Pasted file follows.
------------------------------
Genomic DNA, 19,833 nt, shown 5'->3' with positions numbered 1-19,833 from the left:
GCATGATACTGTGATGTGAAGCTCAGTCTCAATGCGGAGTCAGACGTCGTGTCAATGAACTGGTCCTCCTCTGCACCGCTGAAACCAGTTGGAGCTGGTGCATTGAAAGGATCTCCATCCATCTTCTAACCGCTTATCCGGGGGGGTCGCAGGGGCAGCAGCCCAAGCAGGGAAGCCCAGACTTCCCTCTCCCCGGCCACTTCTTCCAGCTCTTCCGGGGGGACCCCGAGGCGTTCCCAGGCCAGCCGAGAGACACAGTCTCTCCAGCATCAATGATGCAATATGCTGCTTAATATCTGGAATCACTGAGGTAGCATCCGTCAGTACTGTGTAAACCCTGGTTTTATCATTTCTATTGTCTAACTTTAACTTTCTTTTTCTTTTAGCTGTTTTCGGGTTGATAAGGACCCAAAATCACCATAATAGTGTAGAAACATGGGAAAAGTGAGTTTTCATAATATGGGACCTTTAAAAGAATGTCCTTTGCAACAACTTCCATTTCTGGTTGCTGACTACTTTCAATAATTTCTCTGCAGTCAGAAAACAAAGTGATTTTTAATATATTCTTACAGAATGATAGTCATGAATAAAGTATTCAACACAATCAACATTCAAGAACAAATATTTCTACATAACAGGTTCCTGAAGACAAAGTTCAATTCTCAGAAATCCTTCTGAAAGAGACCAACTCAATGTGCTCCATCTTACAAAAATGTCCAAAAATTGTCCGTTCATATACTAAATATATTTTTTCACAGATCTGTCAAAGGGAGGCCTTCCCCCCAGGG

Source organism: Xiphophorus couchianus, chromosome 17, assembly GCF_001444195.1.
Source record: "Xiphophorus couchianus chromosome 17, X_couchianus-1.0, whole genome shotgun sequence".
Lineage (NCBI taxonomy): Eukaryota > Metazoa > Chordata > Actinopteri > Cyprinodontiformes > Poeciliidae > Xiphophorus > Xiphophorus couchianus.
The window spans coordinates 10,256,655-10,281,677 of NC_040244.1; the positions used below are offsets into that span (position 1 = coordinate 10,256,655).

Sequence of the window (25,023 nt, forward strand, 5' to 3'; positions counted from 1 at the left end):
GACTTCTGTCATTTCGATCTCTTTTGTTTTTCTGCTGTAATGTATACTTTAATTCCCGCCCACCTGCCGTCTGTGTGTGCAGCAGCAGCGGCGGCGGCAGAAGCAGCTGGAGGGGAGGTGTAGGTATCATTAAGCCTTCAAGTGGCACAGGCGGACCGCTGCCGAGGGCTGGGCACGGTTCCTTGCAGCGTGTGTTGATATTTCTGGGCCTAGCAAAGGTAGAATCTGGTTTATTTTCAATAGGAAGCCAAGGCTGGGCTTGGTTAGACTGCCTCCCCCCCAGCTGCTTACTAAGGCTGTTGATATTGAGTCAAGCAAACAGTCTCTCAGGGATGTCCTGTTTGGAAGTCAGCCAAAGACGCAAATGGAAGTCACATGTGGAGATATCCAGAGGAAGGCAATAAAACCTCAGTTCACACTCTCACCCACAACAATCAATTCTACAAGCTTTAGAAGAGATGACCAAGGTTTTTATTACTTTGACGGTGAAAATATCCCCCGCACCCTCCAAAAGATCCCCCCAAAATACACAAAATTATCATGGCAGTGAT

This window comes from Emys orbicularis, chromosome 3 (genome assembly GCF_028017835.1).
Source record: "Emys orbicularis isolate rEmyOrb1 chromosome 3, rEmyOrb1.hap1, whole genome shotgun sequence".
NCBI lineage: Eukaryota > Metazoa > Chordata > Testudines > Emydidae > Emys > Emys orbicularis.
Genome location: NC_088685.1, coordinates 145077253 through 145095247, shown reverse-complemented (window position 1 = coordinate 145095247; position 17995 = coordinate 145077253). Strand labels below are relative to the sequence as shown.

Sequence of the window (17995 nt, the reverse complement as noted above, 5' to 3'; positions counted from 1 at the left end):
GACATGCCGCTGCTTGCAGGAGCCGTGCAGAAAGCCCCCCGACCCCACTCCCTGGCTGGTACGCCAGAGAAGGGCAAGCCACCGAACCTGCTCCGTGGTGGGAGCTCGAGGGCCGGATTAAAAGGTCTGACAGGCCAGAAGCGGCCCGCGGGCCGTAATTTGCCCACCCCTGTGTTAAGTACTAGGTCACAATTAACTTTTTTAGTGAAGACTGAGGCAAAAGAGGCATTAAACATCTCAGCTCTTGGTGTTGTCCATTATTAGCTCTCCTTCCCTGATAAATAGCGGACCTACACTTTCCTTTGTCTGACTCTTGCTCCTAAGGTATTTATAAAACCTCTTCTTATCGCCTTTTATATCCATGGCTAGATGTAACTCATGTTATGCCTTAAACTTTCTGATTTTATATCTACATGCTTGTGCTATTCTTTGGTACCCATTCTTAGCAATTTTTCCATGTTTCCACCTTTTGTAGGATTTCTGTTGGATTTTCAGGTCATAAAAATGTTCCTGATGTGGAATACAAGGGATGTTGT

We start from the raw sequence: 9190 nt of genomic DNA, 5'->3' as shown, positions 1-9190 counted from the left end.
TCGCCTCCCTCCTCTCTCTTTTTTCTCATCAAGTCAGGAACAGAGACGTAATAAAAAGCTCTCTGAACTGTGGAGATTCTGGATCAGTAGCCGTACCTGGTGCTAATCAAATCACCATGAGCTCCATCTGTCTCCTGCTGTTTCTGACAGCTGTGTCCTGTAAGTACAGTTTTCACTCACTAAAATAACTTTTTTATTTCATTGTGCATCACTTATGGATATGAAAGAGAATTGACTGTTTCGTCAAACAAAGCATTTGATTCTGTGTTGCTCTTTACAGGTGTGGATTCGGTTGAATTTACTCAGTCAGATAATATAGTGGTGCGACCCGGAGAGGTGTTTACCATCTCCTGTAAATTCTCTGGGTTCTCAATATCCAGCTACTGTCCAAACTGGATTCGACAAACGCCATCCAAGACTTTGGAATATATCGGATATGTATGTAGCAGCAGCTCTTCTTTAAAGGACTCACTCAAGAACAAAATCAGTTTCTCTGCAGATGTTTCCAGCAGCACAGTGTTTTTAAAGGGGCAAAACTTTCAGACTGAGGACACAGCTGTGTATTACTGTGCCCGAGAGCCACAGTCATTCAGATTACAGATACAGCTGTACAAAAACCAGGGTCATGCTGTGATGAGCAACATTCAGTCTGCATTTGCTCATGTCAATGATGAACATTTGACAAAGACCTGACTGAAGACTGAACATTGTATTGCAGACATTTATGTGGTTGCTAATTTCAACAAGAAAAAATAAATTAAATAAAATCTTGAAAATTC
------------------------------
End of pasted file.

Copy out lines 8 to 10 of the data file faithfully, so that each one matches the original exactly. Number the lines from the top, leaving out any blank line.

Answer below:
GACTTCTGTCATTTCGATCTCTTTTGTTTTTCTGCTGTAATGTATACTTTAATTCCCGCCCACCTGCCGTCTGTGTGTGCAGCAGCAGCGGCGGCGGCAGAAGCAGCTGGAGGGGAGGTGTAGGTATCATTAAGCCTTCAAGTGGCACAGGCGGACCGCTGCCGAGGGCTGGGCACGGTTCCTTGCAGCGTGTGTTGATATTTCTGGGCCTAGCAAAGGTAGAATCTGGTTTATTTTCAATAGGAAGCCAAGGCTGGGCTTGGTTAGACTGCCTCCCCCCCAGCTGCTTACTAAGGCTGTTGATATTGAGTCAAGCAAACAGTCTCTCAGGGATGTCCTGTTTGGAAGTCAGCCAAAGACGCAAATGGAAGTCACATGTGGAGATATCCAGAGGAAGGCAATAAAACCTCAGTTCACACTCTCACCCACAACAATCAATTCTACAAGCTTTAGAAGAGATGACCAAGGTTTTTATTACTTTGACGGTGAAAATATCCCCCGCACCCTCCAAAAGATCCCCCCAAAATACACAAAATTATCATGGCAGTGAT

This window comes from Emys orbicularis, chromosome 3 (genome assembly GCF_028017835.1).
Source record: "Emys orbicularis isolate rEmyOrb1 chromosome 3, rEmyOrb1.hap1, whole genome shotgun sequence".